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Senate and House Democrats Request Investigation of Illegal Hiring Allegations at DOJ

Top Senate and House Democrats sent a letter to DOJ’s Inspector General, requesting an investigation into allegations that DOJ has targeted candidates and delayed job offers for immigration judge (IJ) and BIA positions based on the candidates’ perceived political or ideological views. 

DOJ Demands Documents and Threatens to Subpoena 23 “Sanctuary” Jurisdictions

DOJ announced that it sent letters to 23 cities, counties, and states as part of a review of 8 U.S.C. 1373 compliance, demanding the production of documents that could show whether each jurisdiction is restricting information sharing with federal immigration authorities. The letter states that recipient jurisdictions that fail to respond will be subject to a DOJ subpoena.

BIA Decision regarding the Walsh Waiver

Matter of CALCANO DE MILLAN, 26 I&N Dec. 904 (BIA 2017)
For purposes of the Adam Walsh Child Protection and Safety Act of 2006, Pub. L. No. 109-248, 120 Stat. 587, and section 204(a)(1)(A)(viii)(I) of the Immigration and Nationality Act, 8 U.S.C. § 1154(a)(1)(A)(viii)(I) (2012), a United States citizen or lawful permanent resident petitioner has been “convicted” of an offense where either a formal judgment of guilt has been entered by a court or, if adjudication of guilt has been withheld, where (1) a plea, finding, or admission of facts established the petitioner’s guilt and (2) a judge ordered some form of punishment, penalty, or restraint on his or her liberty.

DOJ rescinds Memorandum on Use of Private Prisons

On February 21, 2017, Attorney General Jeff Sessions issued a memo to the Federal Bureau of Prisons (BOP) rescinding former Deputy Attorney General Sally Yates’ August 18, 2016, memo entitled “Reducing Our Use of Private Prisons,” which aimed to sharply scale back DOJ’s use of private prison contractors in the federal prison system. The memo from Sessions eliminates the review of private prison contracts at the end of their term, and directs the BOP to return to its previous approach with regard to the use of private prisons.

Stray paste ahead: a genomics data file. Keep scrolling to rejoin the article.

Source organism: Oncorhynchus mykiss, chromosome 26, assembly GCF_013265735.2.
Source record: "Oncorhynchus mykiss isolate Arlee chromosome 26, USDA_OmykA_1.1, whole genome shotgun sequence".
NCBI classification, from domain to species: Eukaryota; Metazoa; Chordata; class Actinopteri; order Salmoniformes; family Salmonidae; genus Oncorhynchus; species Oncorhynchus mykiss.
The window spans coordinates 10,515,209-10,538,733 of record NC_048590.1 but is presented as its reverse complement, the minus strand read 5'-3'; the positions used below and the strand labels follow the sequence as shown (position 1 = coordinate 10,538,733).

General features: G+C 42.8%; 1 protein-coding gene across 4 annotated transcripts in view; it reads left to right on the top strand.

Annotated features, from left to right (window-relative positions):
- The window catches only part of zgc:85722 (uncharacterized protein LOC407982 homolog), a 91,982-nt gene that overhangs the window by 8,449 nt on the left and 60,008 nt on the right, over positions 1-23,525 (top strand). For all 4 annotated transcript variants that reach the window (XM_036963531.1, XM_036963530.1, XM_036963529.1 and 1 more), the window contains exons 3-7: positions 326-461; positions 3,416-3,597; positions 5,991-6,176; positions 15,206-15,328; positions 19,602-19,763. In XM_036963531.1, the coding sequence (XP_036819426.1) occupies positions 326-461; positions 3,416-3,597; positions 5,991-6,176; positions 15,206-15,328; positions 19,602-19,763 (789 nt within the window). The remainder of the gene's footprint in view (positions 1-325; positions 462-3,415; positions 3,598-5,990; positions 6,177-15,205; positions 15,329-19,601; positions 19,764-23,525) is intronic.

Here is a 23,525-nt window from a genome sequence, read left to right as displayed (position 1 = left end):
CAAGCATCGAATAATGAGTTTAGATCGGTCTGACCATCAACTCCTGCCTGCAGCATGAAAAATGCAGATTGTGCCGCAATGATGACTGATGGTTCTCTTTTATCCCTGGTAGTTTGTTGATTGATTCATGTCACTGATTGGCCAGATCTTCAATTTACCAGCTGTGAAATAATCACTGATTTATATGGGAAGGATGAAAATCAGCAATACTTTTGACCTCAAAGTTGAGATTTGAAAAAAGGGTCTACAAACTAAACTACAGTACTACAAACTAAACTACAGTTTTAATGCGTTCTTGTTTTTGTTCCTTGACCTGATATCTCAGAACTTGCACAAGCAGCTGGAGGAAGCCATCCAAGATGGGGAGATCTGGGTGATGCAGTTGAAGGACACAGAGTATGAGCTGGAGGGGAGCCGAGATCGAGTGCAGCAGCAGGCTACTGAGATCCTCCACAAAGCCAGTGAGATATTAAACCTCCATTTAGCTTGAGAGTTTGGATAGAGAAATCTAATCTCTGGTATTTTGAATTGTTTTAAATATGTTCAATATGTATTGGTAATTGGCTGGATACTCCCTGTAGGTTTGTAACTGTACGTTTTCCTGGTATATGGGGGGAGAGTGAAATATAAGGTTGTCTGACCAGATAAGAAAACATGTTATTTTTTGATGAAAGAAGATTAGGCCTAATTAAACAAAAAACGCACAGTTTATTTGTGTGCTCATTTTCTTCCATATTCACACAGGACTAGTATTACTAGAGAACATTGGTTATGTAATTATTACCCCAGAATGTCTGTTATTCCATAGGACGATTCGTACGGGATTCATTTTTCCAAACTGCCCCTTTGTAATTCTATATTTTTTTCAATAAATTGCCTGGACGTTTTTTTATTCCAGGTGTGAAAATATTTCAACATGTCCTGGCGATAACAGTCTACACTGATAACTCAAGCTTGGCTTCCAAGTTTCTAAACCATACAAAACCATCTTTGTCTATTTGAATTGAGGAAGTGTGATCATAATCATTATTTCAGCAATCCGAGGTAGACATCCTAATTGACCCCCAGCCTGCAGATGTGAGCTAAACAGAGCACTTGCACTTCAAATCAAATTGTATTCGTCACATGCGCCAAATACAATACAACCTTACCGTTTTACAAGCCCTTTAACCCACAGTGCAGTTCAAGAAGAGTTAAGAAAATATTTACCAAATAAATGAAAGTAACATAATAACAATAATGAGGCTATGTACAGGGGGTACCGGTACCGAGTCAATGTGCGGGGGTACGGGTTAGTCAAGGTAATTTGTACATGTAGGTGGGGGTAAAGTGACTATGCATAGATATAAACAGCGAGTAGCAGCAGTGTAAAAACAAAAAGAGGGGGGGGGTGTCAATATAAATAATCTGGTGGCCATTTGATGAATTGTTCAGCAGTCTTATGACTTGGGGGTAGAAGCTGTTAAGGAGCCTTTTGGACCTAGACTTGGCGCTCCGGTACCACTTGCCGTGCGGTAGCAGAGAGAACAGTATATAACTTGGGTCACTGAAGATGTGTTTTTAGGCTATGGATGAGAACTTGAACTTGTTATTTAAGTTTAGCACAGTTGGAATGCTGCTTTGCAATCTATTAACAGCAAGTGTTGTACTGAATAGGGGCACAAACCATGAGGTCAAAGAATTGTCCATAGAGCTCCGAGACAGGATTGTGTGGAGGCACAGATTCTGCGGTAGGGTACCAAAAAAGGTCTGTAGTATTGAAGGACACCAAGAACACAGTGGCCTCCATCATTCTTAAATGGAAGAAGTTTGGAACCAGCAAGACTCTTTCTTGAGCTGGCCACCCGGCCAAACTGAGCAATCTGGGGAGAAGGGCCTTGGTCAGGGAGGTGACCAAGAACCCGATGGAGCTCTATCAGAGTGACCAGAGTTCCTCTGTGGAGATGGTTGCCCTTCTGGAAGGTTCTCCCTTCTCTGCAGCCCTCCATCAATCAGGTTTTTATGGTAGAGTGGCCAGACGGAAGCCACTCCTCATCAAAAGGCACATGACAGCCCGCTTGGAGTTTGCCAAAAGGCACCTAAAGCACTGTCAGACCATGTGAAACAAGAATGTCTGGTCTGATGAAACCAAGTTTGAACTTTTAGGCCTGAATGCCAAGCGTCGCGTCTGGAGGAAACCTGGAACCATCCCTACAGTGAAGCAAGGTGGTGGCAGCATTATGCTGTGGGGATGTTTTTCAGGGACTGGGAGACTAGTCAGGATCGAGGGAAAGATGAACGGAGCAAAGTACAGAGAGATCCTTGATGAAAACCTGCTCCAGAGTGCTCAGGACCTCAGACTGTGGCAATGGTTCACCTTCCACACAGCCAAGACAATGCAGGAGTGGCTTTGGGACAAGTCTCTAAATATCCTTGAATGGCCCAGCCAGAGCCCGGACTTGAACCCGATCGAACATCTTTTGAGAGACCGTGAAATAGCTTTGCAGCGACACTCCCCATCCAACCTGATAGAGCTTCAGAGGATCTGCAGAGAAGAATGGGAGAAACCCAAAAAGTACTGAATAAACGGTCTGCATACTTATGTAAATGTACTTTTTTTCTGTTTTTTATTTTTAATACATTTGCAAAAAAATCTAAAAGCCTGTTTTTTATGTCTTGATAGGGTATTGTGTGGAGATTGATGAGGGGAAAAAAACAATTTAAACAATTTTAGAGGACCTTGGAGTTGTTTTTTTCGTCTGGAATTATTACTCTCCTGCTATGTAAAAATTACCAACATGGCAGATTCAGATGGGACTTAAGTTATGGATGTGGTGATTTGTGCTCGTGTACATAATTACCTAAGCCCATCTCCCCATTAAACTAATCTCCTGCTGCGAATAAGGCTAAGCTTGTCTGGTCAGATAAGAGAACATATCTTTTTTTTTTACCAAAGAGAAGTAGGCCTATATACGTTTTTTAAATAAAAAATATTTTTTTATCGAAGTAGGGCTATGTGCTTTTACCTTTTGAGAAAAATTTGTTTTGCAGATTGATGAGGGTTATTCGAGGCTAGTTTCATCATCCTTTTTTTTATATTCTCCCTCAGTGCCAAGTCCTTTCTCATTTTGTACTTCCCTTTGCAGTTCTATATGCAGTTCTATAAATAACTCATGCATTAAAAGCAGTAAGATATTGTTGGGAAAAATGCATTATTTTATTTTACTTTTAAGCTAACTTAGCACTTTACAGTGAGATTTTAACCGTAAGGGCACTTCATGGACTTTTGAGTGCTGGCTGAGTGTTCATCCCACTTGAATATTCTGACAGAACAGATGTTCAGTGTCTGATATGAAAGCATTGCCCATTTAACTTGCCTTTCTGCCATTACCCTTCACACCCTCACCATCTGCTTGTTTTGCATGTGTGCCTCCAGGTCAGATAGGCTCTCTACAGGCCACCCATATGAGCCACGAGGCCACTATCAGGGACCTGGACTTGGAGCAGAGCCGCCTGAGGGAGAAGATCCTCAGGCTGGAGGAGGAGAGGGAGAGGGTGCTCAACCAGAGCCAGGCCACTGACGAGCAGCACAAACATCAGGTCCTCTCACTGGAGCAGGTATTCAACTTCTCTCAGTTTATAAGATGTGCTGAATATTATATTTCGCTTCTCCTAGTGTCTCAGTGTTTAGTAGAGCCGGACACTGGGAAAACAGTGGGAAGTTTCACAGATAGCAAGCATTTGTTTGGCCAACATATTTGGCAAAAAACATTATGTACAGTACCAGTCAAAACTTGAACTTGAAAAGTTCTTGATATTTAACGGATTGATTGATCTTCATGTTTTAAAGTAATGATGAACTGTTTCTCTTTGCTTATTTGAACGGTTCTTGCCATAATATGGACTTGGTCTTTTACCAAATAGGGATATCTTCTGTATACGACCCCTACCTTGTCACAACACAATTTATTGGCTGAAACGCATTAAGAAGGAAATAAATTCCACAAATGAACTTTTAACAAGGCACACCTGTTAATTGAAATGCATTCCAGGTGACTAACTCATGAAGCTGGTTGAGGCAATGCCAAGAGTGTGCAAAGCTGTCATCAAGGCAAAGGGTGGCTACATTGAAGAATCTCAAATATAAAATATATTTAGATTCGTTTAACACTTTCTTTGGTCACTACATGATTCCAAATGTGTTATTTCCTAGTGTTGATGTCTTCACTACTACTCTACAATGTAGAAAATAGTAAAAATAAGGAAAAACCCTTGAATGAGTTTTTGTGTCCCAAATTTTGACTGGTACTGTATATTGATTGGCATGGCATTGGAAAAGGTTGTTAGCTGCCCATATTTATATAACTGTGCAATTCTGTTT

OSC Publishes TAL on Replacing U.S. Workers with Temporary Contract Workers

DOJ’s Office of Special Counsel for Immigration-Related Unfair Employment Practices (OSC) recently released a Technical Assistance Letter (TAL) with guidance on whether an employer may, consistent with the anti-discrimination provision in INA §274B(a)(1)(B), terminate U.S. workers and rely on contract workers with temporary work visas to perform the work previously done by the terminated U.S. workers. The letter states, “Except in very narrow circumstances, an employer violates the anti-discrimination provision if it terminates workers or hires their replacements because of citizenship or immigration status.” The letter also lists several factors that may be considered in determining whether an employer has in fact violated the anti-discrimination provision in such cases.

District Court Orders Disclosure of DOJ Emails

The court ordered the government to disclose Department of Justice emails communicating the policy for returning immigrants who are wrongfully deported while their judicial appeals are pending.

DOJ Announces Settlement in U.S. Citizen Discrimination Case

DOJ press release announcing a settlement agreement between S.W.J.J. Inc., or Sernak Farms, to settle allegations that Sernak discriminated by preferring to hire H-2A temporary visa holders over U.S. citizen applicants.

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